How long have you been doing this job?
It’s about twenty years since I first picked up a tattoo machine.
Michele Turco, article and photo gallery in Tattoo.1 Tribal #66
Go to Michele Turco tattoo photo gallery
Who taught you?
Everything I’ve ever learnt about this art form is the result of hard work and a whole lot of passion.
I’ve never taken lessons from anyone else, so you could say I’m self-taught.
In fact many people are surprised when I explain that I actually use SKIN as my canvas.
When I’m preparing the images I make use of computers and the photographic technology we have available today.
It’s essential to start with a great photograph if you’re going to create a realistic tattoo!
After that, the work starts to come to life on the skin itself, I don’t usually make up sketches on paper.
Are there any tattoo artists that you consider as your mentors or major influences on your career?
The tattoo world is constantly moving forward.
There are definitely lots of very skilled artists already on the scene, and there are many more up and coming artists who look really promising.
It’s still important to find inspiration in every little detail, which is something that can help us to develop.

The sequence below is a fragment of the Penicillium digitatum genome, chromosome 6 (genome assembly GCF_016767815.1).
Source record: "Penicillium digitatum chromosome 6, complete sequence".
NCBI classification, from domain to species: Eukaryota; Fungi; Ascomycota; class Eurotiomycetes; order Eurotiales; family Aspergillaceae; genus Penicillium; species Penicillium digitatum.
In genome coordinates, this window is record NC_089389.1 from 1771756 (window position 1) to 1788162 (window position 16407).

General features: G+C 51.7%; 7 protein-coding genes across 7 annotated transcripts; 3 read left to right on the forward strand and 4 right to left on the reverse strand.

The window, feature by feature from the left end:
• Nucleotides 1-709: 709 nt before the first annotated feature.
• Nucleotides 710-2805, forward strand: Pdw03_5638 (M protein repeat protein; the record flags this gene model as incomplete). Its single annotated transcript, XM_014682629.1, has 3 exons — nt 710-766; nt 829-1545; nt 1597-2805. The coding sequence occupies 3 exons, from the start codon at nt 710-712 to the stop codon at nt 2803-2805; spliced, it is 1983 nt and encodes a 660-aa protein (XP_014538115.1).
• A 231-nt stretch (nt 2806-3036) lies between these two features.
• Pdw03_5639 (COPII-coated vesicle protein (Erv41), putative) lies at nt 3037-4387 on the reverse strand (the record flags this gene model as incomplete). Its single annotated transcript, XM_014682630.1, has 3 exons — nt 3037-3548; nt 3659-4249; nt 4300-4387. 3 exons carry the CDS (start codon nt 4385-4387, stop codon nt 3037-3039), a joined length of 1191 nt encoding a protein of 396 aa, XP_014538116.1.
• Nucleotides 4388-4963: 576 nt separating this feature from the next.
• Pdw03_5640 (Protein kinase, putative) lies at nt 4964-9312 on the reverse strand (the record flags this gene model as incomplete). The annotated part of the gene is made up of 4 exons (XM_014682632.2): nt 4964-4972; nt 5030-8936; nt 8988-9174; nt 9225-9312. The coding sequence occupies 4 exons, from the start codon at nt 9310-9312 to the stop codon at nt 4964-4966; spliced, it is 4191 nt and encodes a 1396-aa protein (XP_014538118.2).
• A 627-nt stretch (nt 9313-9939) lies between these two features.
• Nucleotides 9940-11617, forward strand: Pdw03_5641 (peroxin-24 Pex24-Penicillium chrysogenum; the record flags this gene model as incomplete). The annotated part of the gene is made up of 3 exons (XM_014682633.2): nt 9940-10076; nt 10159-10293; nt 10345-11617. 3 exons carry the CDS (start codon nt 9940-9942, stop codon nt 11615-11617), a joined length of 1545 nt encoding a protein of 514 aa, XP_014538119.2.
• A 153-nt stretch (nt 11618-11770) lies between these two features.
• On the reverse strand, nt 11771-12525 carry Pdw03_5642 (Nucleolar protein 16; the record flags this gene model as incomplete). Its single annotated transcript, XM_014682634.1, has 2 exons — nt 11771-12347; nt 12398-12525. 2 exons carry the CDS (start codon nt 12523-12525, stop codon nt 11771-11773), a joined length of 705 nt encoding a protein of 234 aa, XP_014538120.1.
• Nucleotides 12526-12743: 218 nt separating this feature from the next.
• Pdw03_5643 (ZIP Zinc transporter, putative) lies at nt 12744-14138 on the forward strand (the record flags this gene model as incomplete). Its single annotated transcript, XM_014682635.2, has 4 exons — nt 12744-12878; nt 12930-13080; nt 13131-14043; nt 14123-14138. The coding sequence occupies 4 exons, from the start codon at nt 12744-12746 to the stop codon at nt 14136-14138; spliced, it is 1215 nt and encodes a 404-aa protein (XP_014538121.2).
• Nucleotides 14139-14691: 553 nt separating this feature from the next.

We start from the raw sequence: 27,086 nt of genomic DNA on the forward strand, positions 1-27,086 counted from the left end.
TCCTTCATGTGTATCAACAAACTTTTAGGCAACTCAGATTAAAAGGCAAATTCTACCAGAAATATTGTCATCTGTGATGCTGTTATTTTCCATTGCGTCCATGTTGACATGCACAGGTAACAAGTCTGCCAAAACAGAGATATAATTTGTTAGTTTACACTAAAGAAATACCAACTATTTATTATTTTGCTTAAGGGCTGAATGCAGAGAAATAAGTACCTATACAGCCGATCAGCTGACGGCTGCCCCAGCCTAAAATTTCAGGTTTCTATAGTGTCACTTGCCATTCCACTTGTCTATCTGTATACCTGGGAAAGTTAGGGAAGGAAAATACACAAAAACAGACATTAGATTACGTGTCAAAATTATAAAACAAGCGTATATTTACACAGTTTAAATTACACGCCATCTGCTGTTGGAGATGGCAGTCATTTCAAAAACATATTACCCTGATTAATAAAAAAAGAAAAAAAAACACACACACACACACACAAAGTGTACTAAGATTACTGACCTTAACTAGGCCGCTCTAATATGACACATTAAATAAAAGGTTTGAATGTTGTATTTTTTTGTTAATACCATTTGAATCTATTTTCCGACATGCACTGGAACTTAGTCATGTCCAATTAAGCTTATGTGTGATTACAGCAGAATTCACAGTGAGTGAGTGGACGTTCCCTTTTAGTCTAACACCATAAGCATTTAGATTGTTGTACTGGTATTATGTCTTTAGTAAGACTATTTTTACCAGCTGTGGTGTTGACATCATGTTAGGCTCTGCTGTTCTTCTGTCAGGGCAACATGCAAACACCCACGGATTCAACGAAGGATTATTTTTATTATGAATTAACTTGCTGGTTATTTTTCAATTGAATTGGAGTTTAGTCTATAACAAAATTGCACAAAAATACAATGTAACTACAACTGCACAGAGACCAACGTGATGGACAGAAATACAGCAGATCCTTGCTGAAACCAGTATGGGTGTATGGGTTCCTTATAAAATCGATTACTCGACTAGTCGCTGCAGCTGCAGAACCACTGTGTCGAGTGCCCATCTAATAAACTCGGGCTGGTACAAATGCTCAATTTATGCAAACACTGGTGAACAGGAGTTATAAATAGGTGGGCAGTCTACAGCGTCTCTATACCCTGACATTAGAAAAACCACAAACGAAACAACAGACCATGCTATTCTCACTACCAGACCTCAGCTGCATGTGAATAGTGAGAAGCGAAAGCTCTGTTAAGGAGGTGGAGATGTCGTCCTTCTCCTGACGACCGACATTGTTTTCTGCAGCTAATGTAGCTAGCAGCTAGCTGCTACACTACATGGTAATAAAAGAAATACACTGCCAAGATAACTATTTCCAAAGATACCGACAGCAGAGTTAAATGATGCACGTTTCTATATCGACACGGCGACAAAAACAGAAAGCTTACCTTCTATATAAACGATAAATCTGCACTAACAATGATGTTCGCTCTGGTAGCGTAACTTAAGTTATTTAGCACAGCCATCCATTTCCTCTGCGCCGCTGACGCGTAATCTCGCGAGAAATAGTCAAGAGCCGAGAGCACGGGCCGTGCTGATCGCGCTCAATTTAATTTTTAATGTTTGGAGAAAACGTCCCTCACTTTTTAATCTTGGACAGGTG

What was the first tattoo you ever did?
My very first tattoo was a Libra star sign symbol, which I did on a friend of mine.
And what was the first that you got on your own skin?
A little elf on my calf, which I later got covered up.
What inspires your art?
Personally speaking, I see tattoos as Life and Heart.
My task is to convey people’s emotions on their skin… so that every time they look at their tattoo, they can relive that particular moment of their life.
Every single person is unique and so they all deserve a work of art that has been designed especially for them.
So I think I can say that what I try to do every day is translate words and feelings into images.
How much does the person getting the tattoo influence your creation?
When a client comes into my studio to get a tattoo, we spend a lot of time looking for images to focus our ideas on what the client has in mind.
It’s quite a long, hard process, because we’re not always able to explain to someone else what we want to get and how we want it to look!
So you have to decode that idea and find some basic images to refer to.
Once I’ve got an idea of the subject, and the various emotions behind a particular piece, that’s when the creative process starts for me.
Obviously my job is to advise the client which parts of the body are best for their tattoo, as well as the size or adjustments that have to be made to achieve the best possible effect on the body. So I’d have to say that the clients undoubtedly influence my creations, but they also give me plenty of room to express my art, which is ideal.
How important are the colours and machines in the creation of a tattoo?
The colours are fundamental when you’re producing a tattoo, as is the choice of the machines according to the type of work you’re carrying out.